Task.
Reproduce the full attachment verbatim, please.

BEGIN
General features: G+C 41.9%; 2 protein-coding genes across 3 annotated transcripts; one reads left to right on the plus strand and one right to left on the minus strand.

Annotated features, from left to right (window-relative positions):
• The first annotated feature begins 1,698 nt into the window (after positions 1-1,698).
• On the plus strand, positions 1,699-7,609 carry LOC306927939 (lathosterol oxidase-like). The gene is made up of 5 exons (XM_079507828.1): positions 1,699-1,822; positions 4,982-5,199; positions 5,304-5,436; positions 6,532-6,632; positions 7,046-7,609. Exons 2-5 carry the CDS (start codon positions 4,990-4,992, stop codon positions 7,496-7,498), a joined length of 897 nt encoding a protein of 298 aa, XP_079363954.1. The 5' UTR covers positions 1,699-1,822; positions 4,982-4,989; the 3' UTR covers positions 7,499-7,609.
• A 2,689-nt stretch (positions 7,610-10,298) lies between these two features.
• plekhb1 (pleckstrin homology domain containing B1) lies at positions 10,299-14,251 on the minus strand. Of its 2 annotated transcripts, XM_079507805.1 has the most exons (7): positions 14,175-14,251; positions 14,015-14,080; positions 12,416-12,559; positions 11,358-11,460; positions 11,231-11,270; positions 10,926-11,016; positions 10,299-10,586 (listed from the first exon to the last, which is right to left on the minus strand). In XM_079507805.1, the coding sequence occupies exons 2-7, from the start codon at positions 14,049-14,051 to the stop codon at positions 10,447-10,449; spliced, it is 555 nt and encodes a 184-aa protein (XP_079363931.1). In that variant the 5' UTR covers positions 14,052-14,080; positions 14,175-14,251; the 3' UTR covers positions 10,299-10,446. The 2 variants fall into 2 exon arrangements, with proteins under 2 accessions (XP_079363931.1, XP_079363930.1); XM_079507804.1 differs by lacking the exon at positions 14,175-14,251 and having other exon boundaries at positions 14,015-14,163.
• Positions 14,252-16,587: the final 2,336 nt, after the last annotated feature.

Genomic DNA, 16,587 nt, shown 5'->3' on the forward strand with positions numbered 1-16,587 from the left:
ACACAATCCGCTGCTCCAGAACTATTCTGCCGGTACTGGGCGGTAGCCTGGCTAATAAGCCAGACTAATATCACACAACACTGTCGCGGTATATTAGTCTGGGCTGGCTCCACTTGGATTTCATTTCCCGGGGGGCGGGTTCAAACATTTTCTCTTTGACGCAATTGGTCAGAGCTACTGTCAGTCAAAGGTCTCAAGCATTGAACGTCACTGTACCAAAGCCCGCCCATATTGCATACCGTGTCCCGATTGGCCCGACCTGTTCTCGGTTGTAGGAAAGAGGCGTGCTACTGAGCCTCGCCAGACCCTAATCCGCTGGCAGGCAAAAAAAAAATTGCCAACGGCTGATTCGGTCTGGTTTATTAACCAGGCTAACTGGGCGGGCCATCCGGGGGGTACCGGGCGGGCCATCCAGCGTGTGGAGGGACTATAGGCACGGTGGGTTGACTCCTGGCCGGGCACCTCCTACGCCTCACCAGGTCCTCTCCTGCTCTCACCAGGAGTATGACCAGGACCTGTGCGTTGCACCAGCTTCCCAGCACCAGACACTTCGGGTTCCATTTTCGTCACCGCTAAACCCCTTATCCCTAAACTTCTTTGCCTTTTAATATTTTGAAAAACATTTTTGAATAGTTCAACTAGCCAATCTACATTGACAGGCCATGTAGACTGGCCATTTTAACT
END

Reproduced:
General features: G+C 41.9%; 2 protein-coding genes across 3 annotated transcripts; one reads left to right on the plus strand and one right to left on the minus strand.

Annotated features, from left to right (window-relative positions):
• The first annotated feature begins 1,698 nt into the window (after positions 1-1,698).
• On the plus strand, positions 1,699-7,609 carry LOC306927939 (lathosterol oxidase-like). The gene is made up of 5 exons (XM_079507828.1): positions 1,699-1,822; positions 4,982-5,199; positions 5,304-5,436; positions 6,532-6,632; positions 7,046-7,609. Exons 2-5 carry the CDS (start codon positions 4,990-4,992, stop codon positions 7,496-7,498), a joined length of 897 nt encoding a protein of 298 aa, XP_079363954.1. The 5' UTR covers positions 1,699-1,822; positions 4,982-4,989; the 3' UTR covers positions 7,499-7,609.
• A 2,689-nt stretch (positions 7,610-10,298) lies between these two features.
• plekhb1 (pleckstrin homology domain containing B1) lies at positions 10,299-14,251 on the minus strand. Of its 2 annotated transcripts, XM_079507805.1 has the most exons (7): positions 14,175-14,251; positions 14,015-14,080; positions 12,416-12,559; positions 11,358-11,460; positions 11,231-11,270; positions 10,926-11,016; positions 10,299-10,586 (listed from the first exon to the last, which is right to left on the minus strand). In XM_079507805.1, the coding sequence occupies exons 2-7, from the start codon at positions 14,049-14,051 to the stop codon at positions 10,447-10,449; spliced, it is 555 nt and encodes a 184-aa protein (XP_079363931.1). In that variant the 5' UTR covers positions 14,052-14,080; positions 14,175-14,251; the 3' UTR covers positions 10,299-10,446. The 2 variants fall into 2 exon arrangements, with proteins under 2 accessions (XP_079363931.1, XP_079363930.1); XM_079507804.1 differs by lacking the exon at positions 14,175-14,251 and having other exon boundaries at positions 14,015-14,163.
• Positions 14,252-16,587: the final 2,336 nt, after the last annotated feature.

Genomic DNA, 16,587 nt, shown 5'->3' on the forward strand with positions numbered 1-16,587 from the left:
ACACAATCCGCTGCTCCAGAACTATTCTGCCGGTACTGGGCGGTAGCCTGGCTAATAAGCCAGACTAATATCACACAACACTGTCGCGGTATATTAGTCTGGGCTGGCTCCACTTGGATTTCATTTCCCGGGGGGCGGGTTCAAACATTTTCTCTTTGACGCAATTGGTCAGAGCTACTGTCAGTCAAAGGTCTCAAGCATTGAACGTCACTGTACCAAAGCCCGCCCATATTGCATACCGTGTCCCGATTGGCCCGACCTGTTCTCGGTTGTAGGAAAGAGGCGTGCTACTGAGCCTCGCCAGACCCTAATCCGCTGGCAGGCAAAAAAAAAATTGCCAACGGCTGATTCGGTCTGGTTTATTAACCAGGCTAACTGGGCGGGCCATCCGGGGGGTACCGGGCGGGCCATCCAGCGTGTGGAGGGACTATAGGCACGGTGGGTTGACTCCTGGCCGGGCACCTCCTACGCCTCACCAGGTCCTCTCCTGCTCTCACCAGGAGTATGACCAGGACCTGTGCGTTGCACCAGCTTCCCAGCACCAGACACTTCGGGTTCCATTTTCGTCACCGCTAAACCCCTTATCCCTAAACTTCTTTGCCTTTTAATATTTTGAAAAACATTTTTGAATAGTTCAACTAGCCAATCTACATTGACAGGCCATGTAGACTGGCCATTTTAACT